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Classic Hollywood Cinema

This free online film course takes you back to a golden age of film as we meet the legends of classic Hollywood cinema.

Publisher: NPTEL
This free online film studies course covers the cinematic period known as ‘classic Hollywood’, which describes both a narrative and visual style of filmmaking that characterized American cinema between World War One and the 1960s. We examine this ‘Golden Age’, the Hays Code and some notable filmmakers. This course suits any cinephile who wants to hear the echoes of the past in today’s movies as we trace their impact on popular culture.
Classic Hollywood Cinema
  • Duration

    3-4 Hours
  • Students

  • Accreditation


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Classic Hollywood cinema made between World War One and the 1960s became the world’s most popular and common style of filmmaking. This style is also referred to as the ‘Golden Age of Hollywood’, ‘Old Hollywood’ or ‘classical Hollywood’. As Hollywood’s style set global trends, it evolved further as sound entered production. The ‘studio system’ in Hollywood drove further change as several key studios (like MGM, Paramount and Columbia Pictures) decided that prominent directors and actors had to join a studio to find work. This course studies some of these influential studios and explains the Academy Awards, popularly known as ‘the Oscars’, which reward artistic and technical merit in film and are widely regarded as the most prestigious awards in the entertainment industry. 

We discuss the ‘Motion Picture Production Code of Hollywood’, also known as the ‘Hays Code’ or even ‘the Code’. This was a set of industry guidelines for the self-censorship of content that was applied to American films released by major studios from 1934 to 1968. We investigate the impact of the Hays Code on classic Hollywood cinema as we break down the period’s narrative, editing and characterization. We analyze some big studio films and famous filmmakers of that period, such as George Stevens, William Wyler, Billy Wilder, Elia Kazan and George Cukor. We pay particular attention to famous examples of the filmmaking styles of Cecil B. DeMille, Frank Capra and Alfred Hitchcock.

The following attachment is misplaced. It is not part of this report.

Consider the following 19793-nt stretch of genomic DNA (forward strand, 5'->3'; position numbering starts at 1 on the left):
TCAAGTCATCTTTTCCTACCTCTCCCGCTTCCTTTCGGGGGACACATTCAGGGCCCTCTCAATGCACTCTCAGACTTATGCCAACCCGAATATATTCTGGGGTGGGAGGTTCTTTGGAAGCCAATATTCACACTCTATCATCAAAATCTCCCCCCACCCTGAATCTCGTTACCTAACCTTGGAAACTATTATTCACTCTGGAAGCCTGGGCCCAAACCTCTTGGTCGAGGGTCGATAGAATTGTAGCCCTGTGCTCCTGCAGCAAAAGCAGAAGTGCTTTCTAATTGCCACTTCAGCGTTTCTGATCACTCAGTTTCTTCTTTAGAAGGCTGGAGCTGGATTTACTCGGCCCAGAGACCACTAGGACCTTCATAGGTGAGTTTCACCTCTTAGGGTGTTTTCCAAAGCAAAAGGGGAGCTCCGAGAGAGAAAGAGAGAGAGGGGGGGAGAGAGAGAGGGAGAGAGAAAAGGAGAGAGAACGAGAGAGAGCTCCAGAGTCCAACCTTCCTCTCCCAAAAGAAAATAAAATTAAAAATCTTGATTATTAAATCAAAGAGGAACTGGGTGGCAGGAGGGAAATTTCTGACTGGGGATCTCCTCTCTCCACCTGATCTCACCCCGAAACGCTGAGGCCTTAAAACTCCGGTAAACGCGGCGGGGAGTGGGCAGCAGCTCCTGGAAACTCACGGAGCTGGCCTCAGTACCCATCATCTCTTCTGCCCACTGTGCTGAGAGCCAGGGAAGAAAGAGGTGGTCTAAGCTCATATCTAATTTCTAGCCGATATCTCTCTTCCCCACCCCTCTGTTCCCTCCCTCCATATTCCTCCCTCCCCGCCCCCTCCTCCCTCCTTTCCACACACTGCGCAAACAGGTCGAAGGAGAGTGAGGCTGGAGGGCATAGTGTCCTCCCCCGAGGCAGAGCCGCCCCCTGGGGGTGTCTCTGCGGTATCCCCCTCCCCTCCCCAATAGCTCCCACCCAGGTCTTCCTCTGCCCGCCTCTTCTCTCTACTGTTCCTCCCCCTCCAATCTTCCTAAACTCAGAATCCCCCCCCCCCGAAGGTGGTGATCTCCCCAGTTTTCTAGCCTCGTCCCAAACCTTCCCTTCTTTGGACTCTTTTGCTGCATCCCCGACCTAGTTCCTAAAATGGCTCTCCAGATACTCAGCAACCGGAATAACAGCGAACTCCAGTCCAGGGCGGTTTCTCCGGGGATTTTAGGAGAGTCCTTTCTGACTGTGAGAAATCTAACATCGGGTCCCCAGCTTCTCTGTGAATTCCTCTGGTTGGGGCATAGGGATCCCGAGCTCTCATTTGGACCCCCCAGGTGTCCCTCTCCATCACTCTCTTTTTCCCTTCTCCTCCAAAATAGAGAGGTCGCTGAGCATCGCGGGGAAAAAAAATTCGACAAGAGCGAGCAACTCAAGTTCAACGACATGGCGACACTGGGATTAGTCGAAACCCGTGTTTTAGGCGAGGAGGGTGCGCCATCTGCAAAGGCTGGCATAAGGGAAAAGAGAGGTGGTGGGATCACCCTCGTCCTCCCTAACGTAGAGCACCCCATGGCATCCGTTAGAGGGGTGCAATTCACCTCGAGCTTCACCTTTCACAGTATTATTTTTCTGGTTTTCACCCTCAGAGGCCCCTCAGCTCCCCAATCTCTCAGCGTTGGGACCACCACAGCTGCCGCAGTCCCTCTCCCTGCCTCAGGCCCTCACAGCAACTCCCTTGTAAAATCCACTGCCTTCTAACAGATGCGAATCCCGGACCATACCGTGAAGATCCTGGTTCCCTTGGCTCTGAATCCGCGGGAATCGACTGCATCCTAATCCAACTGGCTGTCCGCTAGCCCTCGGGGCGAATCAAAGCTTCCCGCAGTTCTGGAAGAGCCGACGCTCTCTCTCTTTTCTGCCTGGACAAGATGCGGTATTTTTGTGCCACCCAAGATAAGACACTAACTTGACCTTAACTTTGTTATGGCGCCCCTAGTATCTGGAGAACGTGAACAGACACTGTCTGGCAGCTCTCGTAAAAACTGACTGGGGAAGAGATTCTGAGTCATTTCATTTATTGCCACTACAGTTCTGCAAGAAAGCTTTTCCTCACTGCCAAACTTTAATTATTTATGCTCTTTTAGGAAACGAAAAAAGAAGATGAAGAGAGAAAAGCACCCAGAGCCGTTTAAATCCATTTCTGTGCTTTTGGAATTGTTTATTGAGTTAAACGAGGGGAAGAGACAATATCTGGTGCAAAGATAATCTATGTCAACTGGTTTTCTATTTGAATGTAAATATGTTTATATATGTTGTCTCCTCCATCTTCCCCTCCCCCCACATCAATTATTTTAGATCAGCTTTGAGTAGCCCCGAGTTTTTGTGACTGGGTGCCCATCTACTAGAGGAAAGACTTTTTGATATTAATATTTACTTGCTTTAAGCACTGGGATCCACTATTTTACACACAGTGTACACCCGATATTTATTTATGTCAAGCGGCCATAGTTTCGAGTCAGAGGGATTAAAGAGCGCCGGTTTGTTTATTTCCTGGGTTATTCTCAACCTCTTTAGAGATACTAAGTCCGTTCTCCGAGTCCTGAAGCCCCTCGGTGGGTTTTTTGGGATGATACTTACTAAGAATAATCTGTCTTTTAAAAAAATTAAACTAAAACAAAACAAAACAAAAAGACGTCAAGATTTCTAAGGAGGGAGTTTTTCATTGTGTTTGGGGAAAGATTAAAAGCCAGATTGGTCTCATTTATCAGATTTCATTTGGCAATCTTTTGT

Some of the major genres of this period were musicals, adaptations of prestigious literary works and melodrama. This course illustrates the importance and impact of melodrama, a popular subgenre of drama characterized by exaggerated stories designed to tug at the heartstrings and emotionally manipulate the viewer. Accomplished directors like Cukor, Wyler and Douglas Sirk made melodrama one of the more successful genres of the ‘40s and '50s. We examine some of Sirk’s work in detail to help you to appreciate the mechanics of melodrama and discover the thrill of conducting theoretical research in film studies. Films influence popular culture and film studies offer rewarding career options like film direction, broadcast presenter, camera operation, media or programme research, art direction and video editing. The theoretical skills acquired through this course can also be transferred to other fields in the media and communications industry. Beyond its career benefits, this course takes you back to a key period in the evolution of film and suits any cinephile who appreciates the classics.

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